In addition to this, every two weeks we have a retrospective where we look at how the previous fortnight went and where the next steps we intend to take as an organization. We write a bunch of sticky-notes where list what was good and what was bad about the previous week. These are then put into logical groups. We then vote for the group of stickies which best represent where we feel that we should focus our efforts as an organization.

What We Work On

Perhaps the most compelling argument for someone to do an internship at ScraperWiki is that you can never really predict what you’re going to do from one day to the next. You might be working on an interesting data science project with Dragon or Paul, doing front end development with Zarino or making the platform even more robust with Chris. As a fledgling programmer, you really get an opportunity to discover what you enjoy.

During my time working at ScraperWiki, I’ve had the opportunity to learn about some new, up and coming web technologies, including CoffeeScript, Express and Backbone.js.  These are all pretty fun to work with.

It’s not all work and no play too. Most days we go out to a local restaurant and get some food and eat lunch together. Usually it’s some variety of Middle-Eastern, American or Chinese. It’s also usually pretty delicious!


All in all, ScraperWiki is a pretty awesome place to intern. I’ve learned so much in just a few weeks, and I’ll be sad to leave everyone when I go back to my second year of university in October.

Have you interned anywhere before? What was it like? Let me know in the comments below!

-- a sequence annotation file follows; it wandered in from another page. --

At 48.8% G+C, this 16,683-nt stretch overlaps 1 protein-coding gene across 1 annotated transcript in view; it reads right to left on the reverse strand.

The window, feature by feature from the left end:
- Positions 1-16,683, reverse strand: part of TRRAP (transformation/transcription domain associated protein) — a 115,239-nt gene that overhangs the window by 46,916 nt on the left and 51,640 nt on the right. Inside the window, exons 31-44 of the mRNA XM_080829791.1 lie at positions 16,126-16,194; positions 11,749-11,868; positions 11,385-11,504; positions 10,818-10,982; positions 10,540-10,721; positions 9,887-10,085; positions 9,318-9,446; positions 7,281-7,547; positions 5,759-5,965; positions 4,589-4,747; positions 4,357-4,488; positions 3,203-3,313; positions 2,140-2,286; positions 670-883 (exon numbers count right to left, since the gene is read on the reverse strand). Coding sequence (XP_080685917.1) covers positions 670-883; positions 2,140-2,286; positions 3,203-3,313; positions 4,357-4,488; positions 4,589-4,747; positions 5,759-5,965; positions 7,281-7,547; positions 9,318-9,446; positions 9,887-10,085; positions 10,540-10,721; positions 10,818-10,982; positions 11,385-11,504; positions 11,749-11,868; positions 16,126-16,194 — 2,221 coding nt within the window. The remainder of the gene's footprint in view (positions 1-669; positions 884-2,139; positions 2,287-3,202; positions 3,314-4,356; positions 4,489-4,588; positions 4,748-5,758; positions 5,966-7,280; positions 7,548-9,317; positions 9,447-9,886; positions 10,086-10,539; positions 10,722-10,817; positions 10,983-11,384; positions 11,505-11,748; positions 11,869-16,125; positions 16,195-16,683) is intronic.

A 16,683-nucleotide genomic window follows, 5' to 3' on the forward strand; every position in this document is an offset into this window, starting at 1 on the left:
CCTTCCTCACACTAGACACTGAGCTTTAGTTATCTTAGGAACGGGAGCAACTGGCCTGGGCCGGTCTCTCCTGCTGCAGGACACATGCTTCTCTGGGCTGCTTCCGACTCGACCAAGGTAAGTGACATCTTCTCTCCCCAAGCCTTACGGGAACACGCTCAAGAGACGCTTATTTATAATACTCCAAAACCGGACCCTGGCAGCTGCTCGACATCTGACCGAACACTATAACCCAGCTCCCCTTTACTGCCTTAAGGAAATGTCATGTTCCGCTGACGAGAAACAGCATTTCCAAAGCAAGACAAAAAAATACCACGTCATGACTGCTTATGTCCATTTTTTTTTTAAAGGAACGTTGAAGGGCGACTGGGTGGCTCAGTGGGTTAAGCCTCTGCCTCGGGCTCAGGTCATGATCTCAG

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Hi, I’m Matthew Hughes Fri, 07 Jun 2013 16:40:04 +0000 Hello! My name is Matthew Hughes, and I am Scraperwiki’s newest intern, where I will be working predominantly on product and tools alongside the likes of Chris Blower and David Jones.

Currently, I’m reading Computing at Liverpool Hope University, where I am about to enter my second year of study. When I’m not hammering out code or squinting at an error log, you’ll likely find me with a cup of coffee in my hand, curled up with a John Green novel or watching a Woody Allen film.

In this brief introductory blog post, I’ve been tasked with telling you about why I wanted to work at ScraperWiki. Truth be told, there are a great many reasons. It’s an awesome company to work for and is staffed with some of the most amazingly smart people I’ve ever had the fortune to come across. The product itself matters to a great many people, and has been lovingly crafted by people who are amongst the best in their field. There is also a culture within the company that fosters a great deal of creativity and respects the creative process. The coffee is pretty great too.

From the perspective of an internship, I’ve learned a great deal. In just five days, I’ve gotten a better understanding of how Express and Backbone work. They’ve also achieved the impossible and pried me away from my text-editor of choice and turned me into a proud Vim user. This is a job where I’m constantly challenged and learning, and I’m incredibly grateful for the opportunity I’ve been provided.

I don’t use Twitter, but you can read my blog here or contact me on Facebook here.

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Hi, I’m Paul Thu, 18 Apr 2013 11:05:37 +0000 Hi!paul furley

I’m the latest member of ScraperWiki, joining the Data Science team this week.

Data Science is a fascinating new direction for me, being “officially” an Electronic Engineer. I’ve spent the last couple of years in a large company hammering out fast C++ and trying (unsuccessfully) to convert everyone to Python. But what really excites me about Data Science is the application of software to discover meaning in data. With the amount of data we’re generating every minute, I feel there must be countless opportunities to understand and exploit the information contained within.